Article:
Saturday, 26 Sep 2020

Thousands of protesters demand removal of Oxford's Cecil Rhodes statue

More than a thousand protesters descended onto the streets of Oxford in a loud but peaceful anti-racism protest over the statue of imperialist Cecil Rhodes.

A campaign to remove the statue from the second floor of Oxford University’s Oriel College has gained renewed attention in light of Black Lives Matter rallies, which led to the dramatic toppling of the monument to slave trader Edward Colston in Bristol on Sunday.

Thousands signed new petitions to have the monument taken down and this evening blocked the entrance of Oriel College as speakers called for its removal.

Ndjodi Ndeunyema, a law student and one of the organisers of Tuesday’s demonstration, said: ‘We are here to shame the college that seeks to venerate and glorify someone who is not worthy of glorification or veneration.

‘We demand an official and public acknowledgement of the colonial violence on which Oriel is built.




‘We demand the immediate removal of the statue of Cecil Rhodes.’

As protesters gathered in Oxford, the statue of slave trader Robert Mulligan outside the Museum of London Docklands was pulled down on the authorisation of Tower Hamlets Council.

At one moment, attendees spent eight minutes and 46 seconds silently sitting on the floor to remember Geroge Floyd, who died after a white police officer was seen to kneel on his neck for that length of time as he gasped ‘I can’t breath’.

His death has sparked the biggest global uprising against racism since the 1960s, with protests taking place across the US, UK and Europe.

Following the toppling of the Edward Colston statue in Bristol, campaigners have put together a list of about 60 statues and memorials of slave traders and imperialists across the UK.



Many have been the subject of petitions calling for their removal for years.

In 2016, Oriel College decided to keep the statue if Cecil Rhodes despite widespread student demands to remove it. The 19th-century figure supported apartheid-style measures in southern Africa and is viewed as a white supremacist steeped in colonialism and racism.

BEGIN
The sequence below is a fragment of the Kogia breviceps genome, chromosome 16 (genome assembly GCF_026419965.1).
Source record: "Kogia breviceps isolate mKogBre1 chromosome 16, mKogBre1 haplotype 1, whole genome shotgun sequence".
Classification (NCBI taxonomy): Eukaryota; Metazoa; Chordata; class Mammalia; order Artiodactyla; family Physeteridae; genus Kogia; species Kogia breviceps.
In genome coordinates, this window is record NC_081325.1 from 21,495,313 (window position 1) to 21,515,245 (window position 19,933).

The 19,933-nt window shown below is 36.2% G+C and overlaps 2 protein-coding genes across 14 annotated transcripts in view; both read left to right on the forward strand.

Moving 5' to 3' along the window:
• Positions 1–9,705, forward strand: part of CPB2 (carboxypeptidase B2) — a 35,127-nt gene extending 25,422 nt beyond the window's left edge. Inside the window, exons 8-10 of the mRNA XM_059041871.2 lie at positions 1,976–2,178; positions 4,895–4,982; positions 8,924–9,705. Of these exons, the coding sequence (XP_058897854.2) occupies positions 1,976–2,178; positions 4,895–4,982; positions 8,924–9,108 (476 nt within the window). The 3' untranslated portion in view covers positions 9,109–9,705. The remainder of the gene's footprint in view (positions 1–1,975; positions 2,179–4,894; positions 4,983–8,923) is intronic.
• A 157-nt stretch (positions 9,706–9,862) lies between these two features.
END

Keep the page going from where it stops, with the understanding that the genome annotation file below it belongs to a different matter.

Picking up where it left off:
University of Oxford associate professor of African politics Simukai Chigudu said: ‘This campaign has been important for a very long time, one of the challenges of being black in this country or belonging to a minority group is that you feel that your presence is unwelcome, and that’s true of Oxford University as well.

‘The institution is structured according to a legacy and a culture that is very white and very elitist.’

Dr Chigudu added that the campaign to remove Rhodes’ statue could help highlight a deeper set of structural issues in society.



The campaign is calling for the university curriculum to be changed to reflect diversity of thought beyond the western canon.

Several vans worth of police officers were in the area of the demonstration.

After the protest ended and numbers reduced, an officer in a blue liaison uniform knelt in the middle of the crowd and was met with cheers.

Many of the protesters wore masks or gloves at the demonstration while organisers also handed out masks and drew chalk crosses on the floor to encourage distancing.

Local councillors support the Rhodes Must Fall campaign but the decision lies with the university.

Ahead of the protest, the leader of Oxford City Council Susan Brown invited the college to apply for planning permission to have the statue removed – despite its Grade II listed status.


She suggested the statue should be placed in the Ashmolean or the Museum of Oxford.

Labour councillor Dr Hosnieh Djafari-Marbini addressed the crowd and said the statue commemorated white supremacy.

Oritel College said it supported the right to peaceful protest but did not say it would remove the statue. In a statement, a spokesperson for the college said it ‘abhors racism and discrimination in all its forms”, adding that its governing body is ‘deeply committed to equality within our community at Oriel, the University of Oxford and the wider world’.

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